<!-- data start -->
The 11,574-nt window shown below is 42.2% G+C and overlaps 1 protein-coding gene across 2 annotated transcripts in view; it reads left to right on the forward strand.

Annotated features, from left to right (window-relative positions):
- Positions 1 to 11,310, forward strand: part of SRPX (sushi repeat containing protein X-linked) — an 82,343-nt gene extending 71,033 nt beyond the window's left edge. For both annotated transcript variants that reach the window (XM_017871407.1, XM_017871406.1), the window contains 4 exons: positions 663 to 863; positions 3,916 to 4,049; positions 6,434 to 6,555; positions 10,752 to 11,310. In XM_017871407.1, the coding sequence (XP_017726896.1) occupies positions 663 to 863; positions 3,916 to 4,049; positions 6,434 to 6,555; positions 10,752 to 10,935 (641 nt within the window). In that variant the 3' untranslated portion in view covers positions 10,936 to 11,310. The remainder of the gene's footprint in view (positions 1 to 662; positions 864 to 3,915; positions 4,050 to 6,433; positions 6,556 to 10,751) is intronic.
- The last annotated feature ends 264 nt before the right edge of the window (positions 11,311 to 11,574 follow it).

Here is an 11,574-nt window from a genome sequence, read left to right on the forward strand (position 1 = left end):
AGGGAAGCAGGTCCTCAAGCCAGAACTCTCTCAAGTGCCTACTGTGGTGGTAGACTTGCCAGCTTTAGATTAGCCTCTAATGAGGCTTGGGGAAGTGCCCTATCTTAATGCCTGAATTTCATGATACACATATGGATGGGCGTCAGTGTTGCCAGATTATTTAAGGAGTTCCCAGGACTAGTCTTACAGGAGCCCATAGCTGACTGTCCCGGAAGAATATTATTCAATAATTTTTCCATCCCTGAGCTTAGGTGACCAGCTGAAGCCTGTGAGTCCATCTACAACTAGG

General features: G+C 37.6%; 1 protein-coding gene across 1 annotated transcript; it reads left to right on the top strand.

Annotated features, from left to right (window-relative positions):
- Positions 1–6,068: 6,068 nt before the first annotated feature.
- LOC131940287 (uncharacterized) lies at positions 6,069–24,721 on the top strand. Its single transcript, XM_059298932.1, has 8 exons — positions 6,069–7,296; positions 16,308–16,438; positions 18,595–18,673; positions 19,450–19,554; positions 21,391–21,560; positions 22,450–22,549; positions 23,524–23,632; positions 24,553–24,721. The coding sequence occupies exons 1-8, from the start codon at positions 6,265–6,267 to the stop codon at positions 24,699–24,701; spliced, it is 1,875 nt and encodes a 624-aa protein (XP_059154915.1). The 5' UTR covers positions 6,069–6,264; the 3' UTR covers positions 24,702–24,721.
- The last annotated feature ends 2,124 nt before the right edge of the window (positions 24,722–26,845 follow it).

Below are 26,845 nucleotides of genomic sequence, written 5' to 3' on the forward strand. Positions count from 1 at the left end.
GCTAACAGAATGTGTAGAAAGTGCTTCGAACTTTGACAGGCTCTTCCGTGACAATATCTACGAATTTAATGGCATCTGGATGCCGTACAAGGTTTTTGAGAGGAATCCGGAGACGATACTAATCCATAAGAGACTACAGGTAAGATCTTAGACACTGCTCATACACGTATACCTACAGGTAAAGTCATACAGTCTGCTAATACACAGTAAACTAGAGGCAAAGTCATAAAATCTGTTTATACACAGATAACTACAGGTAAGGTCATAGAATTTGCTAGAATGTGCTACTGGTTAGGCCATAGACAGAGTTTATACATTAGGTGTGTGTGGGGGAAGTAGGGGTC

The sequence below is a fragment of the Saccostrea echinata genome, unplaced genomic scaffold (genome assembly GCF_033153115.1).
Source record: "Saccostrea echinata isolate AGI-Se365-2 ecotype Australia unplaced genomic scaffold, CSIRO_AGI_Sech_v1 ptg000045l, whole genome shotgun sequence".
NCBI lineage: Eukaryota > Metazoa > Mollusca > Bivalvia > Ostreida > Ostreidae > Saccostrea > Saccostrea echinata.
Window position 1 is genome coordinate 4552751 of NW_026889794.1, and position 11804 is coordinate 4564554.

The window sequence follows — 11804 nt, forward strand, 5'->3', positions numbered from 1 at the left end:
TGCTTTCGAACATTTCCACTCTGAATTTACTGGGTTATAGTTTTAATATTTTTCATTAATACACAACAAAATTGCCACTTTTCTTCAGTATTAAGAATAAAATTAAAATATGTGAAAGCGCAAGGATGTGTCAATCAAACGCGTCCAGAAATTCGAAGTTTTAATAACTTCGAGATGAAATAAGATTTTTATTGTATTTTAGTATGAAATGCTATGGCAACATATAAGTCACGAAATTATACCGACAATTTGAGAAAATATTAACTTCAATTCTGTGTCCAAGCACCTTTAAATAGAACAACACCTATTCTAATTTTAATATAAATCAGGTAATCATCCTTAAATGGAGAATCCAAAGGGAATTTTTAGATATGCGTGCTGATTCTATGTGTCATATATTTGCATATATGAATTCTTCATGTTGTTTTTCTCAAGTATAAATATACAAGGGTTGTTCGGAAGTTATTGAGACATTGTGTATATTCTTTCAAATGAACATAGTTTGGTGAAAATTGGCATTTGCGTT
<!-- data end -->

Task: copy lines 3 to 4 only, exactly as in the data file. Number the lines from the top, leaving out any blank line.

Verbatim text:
- Positions 1 to 11,310, forward strand: part of SRPX (sushi repeat containing protein X-linked) — an 82,343-nt gene extending 71,033 nt beyond the window's left edge. For both annotated transcript variants that reach the window (XM_017871407.1, XM_017871406.1), the window contains 4 exons: positions 663 to 863; positions 3,916 to 4,049; positions 6,434 to 6,555; positions 10,752 to 11,310. In XM_017871407.1, the coding sequence (XP_017726896.1) occupies positions 663 to 863; positions 3,916 to 4,049; positions 6,434 to 6,555; positions 10,752 to 10,935 (641 nt within the window). In that variant the 3' untranslated portion in view covers positions 10,936 to 11,310. The remainder of the gene's footprint in view (positions 1 to 662; positions 864 to 3,915; positions 4,050 to 6,433; positions 6,556 to 10,751) is intronic.
- The last annotated feature ends 264 nt before the right edge of the window (positions 11,311 to 11,574 follow it).